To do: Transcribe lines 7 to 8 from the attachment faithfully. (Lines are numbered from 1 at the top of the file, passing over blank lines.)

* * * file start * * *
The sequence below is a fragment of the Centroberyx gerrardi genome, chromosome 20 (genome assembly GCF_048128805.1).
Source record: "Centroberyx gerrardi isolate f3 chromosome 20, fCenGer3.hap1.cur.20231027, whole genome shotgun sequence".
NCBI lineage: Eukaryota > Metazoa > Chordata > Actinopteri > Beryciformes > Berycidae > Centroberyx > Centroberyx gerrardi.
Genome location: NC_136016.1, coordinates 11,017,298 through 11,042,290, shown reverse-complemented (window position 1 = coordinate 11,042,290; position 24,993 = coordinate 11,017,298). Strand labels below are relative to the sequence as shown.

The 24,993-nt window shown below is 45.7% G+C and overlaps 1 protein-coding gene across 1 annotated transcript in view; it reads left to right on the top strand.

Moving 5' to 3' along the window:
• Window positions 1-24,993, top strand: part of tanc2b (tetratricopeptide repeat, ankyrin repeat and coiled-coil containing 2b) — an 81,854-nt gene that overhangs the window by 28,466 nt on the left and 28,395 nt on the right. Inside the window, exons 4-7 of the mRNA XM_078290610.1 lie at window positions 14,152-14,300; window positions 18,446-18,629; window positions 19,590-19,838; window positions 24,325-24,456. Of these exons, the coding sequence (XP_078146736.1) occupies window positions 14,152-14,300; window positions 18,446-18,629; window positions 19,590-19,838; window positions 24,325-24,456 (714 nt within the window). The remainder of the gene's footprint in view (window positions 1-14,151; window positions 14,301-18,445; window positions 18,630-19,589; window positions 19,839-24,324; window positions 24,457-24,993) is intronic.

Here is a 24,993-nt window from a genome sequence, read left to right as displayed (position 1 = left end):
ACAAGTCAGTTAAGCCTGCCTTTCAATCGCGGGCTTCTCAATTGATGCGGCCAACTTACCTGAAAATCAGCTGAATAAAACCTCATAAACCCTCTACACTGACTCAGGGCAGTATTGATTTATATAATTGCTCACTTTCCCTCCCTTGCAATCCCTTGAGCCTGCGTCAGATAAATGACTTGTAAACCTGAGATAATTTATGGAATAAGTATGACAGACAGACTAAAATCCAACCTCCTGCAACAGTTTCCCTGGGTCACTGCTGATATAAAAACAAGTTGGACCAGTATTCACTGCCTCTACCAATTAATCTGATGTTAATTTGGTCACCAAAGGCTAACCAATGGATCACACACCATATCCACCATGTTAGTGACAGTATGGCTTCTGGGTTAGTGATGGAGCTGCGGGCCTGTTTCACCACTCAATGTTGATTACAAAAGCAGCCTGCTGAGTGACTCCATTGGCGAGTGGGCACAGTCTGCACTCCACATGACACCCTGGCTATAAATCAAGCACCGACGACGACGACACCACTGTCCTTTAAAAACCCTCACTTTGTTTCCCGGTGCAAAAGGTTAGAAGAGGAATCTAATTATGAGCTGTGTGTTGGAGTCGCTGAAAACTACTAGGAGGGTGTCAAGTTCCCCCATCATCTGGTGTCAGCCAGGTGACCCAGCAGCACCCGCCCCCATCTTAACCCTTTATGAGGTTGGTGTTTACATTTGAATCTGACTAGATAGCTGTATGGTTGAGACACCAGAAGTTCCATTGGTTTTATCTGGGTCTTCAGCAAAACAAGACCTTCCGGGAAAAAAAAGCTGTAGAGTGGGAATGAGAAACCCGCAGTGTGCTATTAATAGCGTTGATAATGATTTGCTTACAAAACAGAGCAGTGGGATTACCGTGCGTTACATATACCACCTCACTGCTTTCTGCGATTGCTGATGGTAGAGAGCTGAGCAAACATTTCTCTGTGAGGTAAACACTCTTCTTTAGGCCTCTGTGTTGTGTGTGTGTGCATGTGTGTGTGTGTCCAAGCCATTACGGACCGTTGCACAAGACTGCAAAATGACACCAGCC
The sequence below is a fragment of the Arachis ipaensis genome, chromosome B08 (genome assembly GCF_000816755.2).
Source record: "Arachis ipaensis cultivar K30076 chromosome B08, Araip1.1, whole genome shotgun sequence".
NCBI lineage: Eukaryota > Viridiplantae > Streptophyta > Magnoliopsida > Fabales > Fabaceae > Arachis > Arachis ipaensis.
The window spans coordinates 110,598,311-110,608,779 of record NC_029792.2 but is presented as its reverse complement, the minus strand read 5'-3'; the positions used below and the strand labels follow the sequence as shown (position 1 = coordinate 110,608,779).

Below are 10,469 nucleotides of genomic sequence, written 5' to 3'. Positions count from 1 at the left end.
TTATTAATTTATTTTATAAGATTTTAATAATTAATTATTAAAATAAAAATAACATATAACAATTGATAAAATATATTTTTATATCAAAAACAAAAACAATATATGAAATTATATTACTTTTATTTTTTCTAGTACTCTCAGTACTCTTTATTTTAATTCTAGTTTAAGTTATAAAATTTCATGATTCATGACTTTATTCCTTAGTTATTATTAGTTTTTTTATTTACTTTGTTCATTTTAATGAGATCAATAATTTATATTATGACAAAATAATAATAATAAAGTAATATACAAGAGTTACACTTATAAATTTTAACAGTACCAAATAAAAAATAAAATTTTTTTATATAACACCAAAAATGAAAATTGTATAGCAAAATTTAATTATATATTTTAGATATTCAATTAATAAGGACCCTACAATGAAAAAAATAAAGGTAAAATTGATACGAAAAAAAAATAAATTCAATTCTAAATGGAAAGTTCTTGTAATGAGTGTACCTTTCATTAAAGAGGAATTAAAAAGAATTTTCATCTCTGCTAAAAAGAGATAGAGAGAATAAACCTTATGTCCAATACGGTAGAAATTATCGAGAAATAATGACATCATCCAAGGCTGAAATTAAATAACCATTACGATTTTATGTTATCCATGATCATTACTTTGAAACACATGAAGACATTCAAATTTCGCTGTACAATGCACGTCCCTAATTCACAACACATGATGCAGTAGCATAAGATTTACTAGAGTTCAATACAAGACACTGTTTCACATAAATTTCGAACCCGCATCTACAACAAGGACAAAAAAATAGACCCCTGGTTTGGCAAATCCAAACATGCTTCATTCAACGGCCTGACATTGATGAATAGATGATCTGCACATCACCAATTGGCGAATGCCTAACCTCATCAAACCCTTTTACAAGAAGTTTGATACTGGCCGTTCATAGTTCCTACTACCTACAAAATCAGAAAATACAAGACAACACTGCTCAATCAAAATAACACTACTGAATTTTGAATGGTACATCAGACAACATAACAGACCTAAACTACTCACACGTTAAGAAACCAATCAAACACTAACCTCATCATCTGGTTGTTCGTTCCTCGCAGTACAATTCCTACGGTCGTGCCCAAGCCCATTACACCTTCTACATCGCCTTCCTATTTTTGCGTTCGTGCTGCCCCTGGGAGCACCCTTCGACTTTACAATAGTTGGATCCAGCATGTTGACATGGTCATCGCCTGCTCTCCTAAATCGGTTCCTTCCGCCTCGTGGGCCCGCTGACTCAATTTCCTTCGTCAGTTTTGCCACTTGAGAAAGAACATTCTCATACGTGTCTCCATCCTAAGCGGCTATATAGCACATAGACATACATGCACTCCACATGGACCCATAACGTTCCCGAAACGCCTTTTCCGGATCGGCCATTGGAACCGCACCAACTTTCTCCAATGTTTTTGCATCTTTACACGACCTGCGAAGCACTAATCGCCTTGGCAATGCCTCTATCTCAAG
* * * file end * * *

• Window positions 1-24,993, top strand: part of tanc2b (tetratricopeptide repeat, ankyrin repeat and coiled-coil containing 2b) — an 81,854-nt gene that overhangs the window by 28,466 nt on the left and 28,395 nt on the right. Inside the window, exons 4-7 of the mRNA XM_078290610.1 lie at window positions 14,152-14,300; window positions 18,446-18,629; window positions 19,590-19,838; window positions 24,325-24,456. Of these exons, the coding sequence (XP_078146736.1) occupies window positions 14,152-14,300; window positions 18,446-18,629; window positions 19,590-19,838; window positions 24,325-24,456 (714 nt within the window). The remainder of the gene's footprint in view (window positions 1-14,151; window positions 14,301-18,445; window positions 18,630-19,589; window positions 19,839-24,324; window positions 24,457-24,993) is intronic.

Here is a 24,993-nt window from a genome sequence, read left to right as displayed (position 1 = left end):